Back to Top
Skip to main content
 
 
 

The overall goal of this Boston University project is to deepen the fundamental knowledge and understanding of solid oxide fuel cell interfaces and to employ such understanding to greatly improve electrochemical performance while meeting SECA cost, stability, and lifetime targets at the cell level. Boston University plans to employ newer cathode and electrocatalyst materials and a variety of experimental and computational tools to achieve this goal. 

The specific objectives include: (i) Separating and identifying the influence of oxygen surface adsorption, transport pathways, electron transfer reaction, and incorporation into the electrolyte in the overall oxygen reduction reaction; (ii) Identifying the role and time evolution of the cathode surface and buried layer interface structure, surface electronic properties, surface composition, and the oxidation state of the transition metal ions during the oxygen reduction process; (iii) Using new materials combinations and architectures based on the knowledge gained from (i) and (ii), demonstrate a 50 percent improvement in performance in maximum power densities of cells compared to baseline cells employing state-of-the art materials and cell stability that shows 0.1 percent or less per 1000 hours degradation in cell performance.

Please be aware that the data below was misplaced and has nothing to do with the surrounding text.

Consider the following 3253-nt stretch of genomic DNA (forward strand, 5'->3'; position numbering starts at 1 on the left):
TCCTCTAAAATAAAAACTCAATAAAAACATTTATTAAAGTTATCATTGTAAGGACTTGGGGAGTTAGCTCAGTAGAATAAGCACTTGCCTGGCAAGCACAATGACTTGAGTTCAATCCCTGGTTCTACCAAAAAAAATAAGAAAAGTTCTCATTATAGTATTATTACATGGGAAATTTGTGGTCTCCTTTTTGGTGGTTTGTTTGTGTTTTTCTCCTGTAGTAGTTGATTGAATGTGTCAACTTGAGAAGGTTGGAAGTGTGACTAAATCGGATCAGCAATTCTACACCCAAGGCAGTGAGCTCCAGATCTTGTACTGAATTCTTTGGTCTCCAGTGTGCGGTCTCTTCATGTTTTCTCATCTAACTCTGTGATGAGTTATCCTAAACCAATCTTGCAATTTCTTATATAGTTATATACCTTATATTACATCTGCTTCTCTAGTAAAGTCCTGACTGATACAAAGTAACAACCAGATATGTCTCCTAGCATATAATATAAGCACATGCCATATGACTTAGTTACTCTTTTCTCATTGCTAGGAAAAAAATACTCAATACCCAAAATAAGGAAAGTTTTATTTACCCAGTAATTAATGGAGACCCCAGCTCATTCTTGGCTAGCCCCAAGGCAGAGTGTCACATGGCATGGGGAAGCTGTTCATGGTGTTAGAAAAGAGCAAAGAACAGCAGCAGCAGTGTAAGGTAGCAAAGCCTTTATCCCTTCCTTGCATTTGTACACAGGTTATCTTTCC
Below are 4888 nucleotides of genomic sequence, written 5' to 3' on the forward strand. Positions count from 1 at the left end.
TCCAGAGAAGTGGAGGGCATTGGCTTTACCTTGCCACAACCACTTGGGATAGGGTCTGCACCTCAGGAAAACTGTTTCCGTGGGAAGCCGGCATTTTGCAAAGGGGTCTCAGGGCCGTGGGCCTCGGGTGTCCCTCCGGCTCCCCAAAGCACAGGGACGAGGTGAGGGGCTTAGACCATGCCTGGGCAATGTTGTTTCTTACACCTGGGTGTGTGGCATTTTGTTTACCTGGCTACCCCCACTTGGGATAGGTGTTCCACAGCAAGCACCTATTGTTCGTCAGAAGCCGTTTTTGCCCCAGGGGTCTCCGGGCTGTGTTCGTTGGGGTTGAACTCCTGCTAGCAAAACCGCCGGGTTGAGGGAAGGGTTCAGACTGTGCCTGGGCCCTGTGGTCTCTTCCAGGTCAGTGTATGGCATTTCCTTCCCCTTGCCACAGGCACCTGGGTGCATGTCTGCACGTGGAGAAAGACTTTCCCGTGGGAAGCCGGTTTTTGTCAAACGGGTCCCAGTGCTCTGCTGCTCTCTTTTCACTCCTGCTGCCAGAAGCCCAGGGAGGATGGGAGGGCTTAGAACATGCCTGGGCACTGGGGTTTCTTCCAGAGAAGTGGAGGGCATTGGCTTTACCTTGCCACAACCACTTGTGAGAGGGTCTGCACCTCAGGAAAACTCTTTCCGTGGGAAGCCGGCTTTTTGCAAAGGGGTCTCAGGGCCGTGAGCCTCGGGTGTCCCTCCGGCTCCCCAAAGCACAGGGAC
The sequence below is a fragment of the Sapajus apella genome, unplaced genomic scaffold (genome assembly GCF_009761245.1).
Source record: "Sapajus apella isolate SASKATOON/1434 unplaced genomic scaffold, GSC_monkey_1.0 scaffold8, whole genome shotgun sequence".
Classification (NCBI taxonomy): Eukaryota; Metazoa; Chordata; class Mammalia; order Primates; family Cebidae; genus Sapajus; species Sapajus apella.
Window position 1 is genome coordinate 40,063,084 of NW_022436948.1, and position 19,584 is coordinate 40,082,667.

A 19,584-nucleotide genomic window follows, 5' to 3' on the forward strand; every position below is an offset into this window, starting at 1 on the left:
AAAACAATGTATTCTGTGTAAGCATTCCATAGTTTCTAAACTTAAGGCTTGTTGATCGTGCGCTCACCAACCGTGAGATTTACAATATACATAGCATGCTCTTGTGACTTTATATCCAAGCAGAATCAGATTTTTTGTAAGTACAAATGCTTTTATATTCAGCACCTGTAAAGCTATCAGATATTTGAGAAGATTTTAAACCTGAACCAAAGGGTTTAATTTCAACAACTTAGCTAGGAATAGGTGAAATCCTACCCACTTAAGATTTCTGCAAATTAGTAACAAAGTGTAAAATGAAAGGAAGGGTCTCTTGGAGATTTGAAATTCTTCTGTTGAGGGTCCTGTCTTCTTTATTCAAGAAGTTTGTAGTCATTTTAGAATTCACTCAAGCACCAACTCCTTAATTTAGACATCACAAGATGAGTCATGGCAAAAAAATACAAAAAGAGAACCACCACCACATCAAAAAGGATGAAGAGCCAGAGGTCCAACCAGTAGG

image_plp
Basic LSCF structure for DFT calculations.
plp_DOD_share
Off
Presentations_plp
Principal Investigator
Srikanth Gopalan
sgopalan@bu.edu
Project Benefits

This project focuses on improving cell power density and reducing the cell degradation rate by developing newer cathode and electrocatalyst materials. Improved cell/stack life and performance will reduce operating cost and increase efficiency, resulting in reduction in the cost of electricity and reduction of CO2 emissions from the entire platform. Specifically, this project will employ a combination of experimental and computational tools to probe the surface composition and oxidations states, measure surface exchange and diffusion coefficients of cathode materials, use experimental and theoretical research on thin film cathodes to narrow the choice of newer cathode materials and composition, fabricate and test single cells using selected cathode materials and composition, characterize the microstructure of the cells, and optimize materials choice and cathode microstructure.

Project ID
FE0009656
Website
Trustees of Boston University
http://www.bu.edu/